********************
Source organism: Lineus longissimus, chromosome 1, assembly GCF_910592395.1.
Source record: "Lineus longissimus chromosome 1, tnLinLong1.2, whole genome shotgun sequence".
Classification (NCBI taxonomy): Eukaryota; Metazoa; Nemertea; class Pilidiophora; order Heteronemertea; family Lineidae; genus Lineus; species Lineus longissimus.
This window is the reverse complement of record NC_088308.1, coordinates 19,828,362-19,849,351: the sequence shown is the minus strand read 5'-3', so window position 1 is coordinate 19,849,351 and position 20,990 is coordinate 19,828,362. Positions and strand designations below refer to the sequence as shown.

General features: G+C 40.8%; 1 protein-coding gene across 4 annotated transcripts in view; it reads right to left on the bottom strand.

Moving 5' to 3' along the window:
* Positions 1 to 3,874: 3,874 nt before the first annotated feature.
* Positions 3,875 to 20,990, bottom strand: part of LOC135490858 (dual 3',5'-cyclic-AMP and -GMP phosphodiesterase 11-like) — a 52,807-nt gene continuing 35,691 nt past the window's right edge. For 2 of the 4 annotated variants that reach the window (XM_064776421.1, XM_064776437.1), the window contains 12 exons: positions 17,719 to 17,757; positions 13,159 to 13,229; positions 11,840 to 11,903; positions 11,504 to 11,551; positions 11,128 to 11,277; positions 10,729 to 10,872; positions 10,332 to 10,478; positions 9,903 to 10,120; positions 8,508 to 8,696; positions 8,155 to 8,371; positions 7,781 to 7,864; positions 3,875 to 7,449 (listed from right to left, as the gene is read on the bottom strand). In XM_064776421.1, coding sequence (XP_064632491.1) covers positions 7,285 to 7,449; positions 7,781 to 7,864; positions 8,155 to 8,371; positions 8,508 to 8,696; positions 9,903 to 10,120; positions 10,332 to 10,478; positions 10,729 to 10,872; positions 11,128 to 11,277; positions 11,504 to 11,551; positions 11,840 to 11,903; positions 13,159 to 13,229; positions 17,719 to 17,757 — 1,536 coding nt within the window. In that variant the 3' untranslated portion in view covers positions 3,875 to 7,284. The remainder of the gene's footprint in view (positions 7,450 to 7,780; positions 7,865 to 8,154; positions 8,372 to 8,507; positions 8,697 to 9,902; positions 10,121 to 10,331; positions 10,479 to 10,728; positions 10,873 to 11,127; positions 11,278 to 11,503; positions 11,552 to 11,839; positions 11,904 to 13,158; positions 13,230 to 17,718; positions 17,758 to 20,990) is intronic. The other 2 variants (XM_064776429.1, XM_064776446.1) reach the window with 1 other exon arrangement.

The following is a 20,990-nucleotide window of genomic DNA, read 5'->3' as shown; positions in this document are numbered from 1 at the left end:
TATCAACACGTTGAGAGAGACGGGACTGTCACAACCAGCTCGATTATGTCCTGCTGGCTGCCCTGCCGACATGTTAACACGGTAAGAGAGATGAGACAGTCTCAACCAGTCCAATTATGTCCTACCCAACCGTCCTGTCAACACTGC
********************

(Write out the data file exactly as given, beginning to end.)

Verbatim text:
Source organism: Lineus longissimus, chromosome 1, assembly GCF_910592395.1.
Source record: "Lineus longissimus chromosome 1, tnLinLong1.2, whole genome shotgun sequence".
Classification (NCBI taxonomy): Eukaryota; Metazoa; Nemertea; class Pilidiophora; order Heteronemertea; family Lineidae; genus Lineus; species Lineus longissimus.
This window is the reverse complement of record NC_088308.1, coordinates 19,828,362-19,849,351: the sequence shown is the minus strand read 5'-3', so window position 1 is coordinate 19,849,351 and position 20,990 is coordinate 19,828,362. Positions and strand designations below refer to the sequence as shown.

General features: G+C 40.8%; 1 protein-coding gene across 4 annotated transcripts in view; it reads right to left on the bottom strand.

Moving 5' to 3' along the window:
* Positions 1 to 3,874: 3,874 nt before the first annotated feature.
* Positions 3,875 to 20,990, bottom strand: part of LOC135490858 (dual 3',5'-cyclic-AMP and -GMP phosphodiesterase 11-like) — a 52,807-nt gene continuing 35,691 nt past the window's right edge. For 2 of the 4 annotated variants that reach the window (XM_064776421.1, XM_064776437.1), the window contains 12 exons: positions 17,719 to 17,757; positions 13,159 to 13,229; positions 11,840 to 11,903; positions 11,504 to 11,551; positions 11,128 to 11,277; positions 10,729 to 10,872; positions 10,332 to 10,478; positions 9,903 to 10,120; positions 8,508 to 8,696; positions 8,155 to 8,371; positions 7,781 to 7,864; positions 3,875 to 7,449 (listed from right to left, as the gene is read on the bottom strand). In XM_064776421.1, coding sequence (XP_064632491.1) covers positions 7,285 to 7,449; positions 7,781 to 7,864; positions 8,155 to 8,371; positions 8,508 to 8,696; positions 9,903 to 10,120; positions 10,332 to 10,478; positions 10,729 to 10,872; positions 11,128 to 11,277; positions 11,504 to 11,551; positions 11,840 to 11,903; positions 13,159 to 13,229; positions 17,719 to 17,757 — 1,536 coding nt within the window. In that variant the 3' untranslated portion in view covers positions 3,875 to 7,284. The remainder of the gene's footprint in view (positions 7,450 to 7,780; positions 7,865 to 8,154; positions 8,372 to 8,507; positions 8,697 to 9,902; positions 10,121 to 10,331; positions 10,479 to 10,728; positions 10,873 to 11,127; positions 11,278 to 11,503; positions 11,552 to 11,839; positions 11,904 to 13,158; positions 13,230 to 17,718; positions 17,758 to 20,990) is intronic. The other 2 variants (XM_064776429.1, XM_064776446.1) reach the window with 1 other exon arrangement.

The following is a 20,990-nucleotide window of genomic DNA, read 5'->3' as shown; positions in this document are numbered from 1 at the left end:
TATCAACACGTTGAGAGAGACGGGACTGTCACAACCAGCTCGATTATGTCCTGCTGGCTGCCCTGCCGACATGTTAACACGGTAAGAGAGATGAGACAGTCTCAACCAGTCCAATTATGTCCTACCCAACCGTCCTGTCAACACTGC